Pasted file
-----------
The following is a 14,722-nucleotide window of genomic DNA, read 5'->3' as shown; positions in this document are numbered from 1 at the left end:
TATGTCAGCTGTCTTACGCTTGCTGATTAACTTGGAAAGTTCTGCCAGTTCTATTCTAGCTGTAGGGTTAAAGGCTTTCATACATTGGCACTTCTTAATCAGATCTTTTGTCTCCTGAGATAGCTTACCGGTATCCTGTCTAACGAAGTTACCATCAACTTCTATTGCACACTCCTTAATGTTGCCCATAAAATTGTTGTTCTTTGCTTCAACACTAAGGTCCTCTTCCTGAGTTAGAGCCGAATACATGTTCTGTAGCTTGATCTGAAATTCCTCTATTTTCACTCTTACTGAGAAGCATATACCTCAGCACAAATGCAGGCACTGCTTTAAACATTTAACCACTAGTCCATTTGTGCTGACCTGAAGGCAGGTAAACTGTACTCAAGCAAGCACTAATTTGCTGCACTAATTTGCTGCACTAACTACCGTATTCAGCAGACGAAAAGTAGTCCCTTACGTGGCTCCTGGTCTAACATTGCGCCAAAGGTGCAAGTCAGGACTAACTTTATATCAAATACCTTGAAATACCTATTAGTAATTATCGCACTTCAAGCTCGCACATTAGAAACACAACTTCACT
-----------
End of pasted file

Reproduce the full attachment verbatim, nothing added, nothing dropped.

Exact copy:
The following is a 14,722-nucleotide window of genomic DNA, read 5'->3' as shown; positions in this document are numbered from 1 at the left end:
TATGTCAGCTGTCTTACGCTTGCTGATTAACTTGGAAAGTTCTGCCAGTTCTATTCTAGCTGTAGGGTTAAAGGCTTTCATACATTGGCACTTCTTAATCAGATCTTTTGTCTCCTGAGATAGCTTACCGGTATCCTGTCTAACGAAGTTACCATCAACTTCTATTGCACACTCCTTAATGTTGCCCATAAAATTGTTGTTCTTTGCTTCAACACTAAGGTCCTCTTCCTGAGTTAGAGCCGAATACATGTTCTGTAGCTTGATCTGAAATTCCTCTATTTTCACTCTTACTGAGAAGCATATACCTCAGCACAAATGCAGGCACTGCTTTAAACATTTAACCACTAGTCCATTTGTGCTGACCTGAAGGCAGGTAAACTGTACTCAAGCAAGCACTAATTTGCTGCACTAATTTGCTGCACTAACTACCGTATTCAGCAGACGAAAAGTAGTCCCTTACGTGGCTCCTGGTCTAACATTGCGCCAAAGGTGCAAGTCAGGACTAACTTTATATCAAATACCTTGAAATACCTATTAGTAATTATCGCACTTCAAGCTCGCACATTAGAAACACAACTTCACT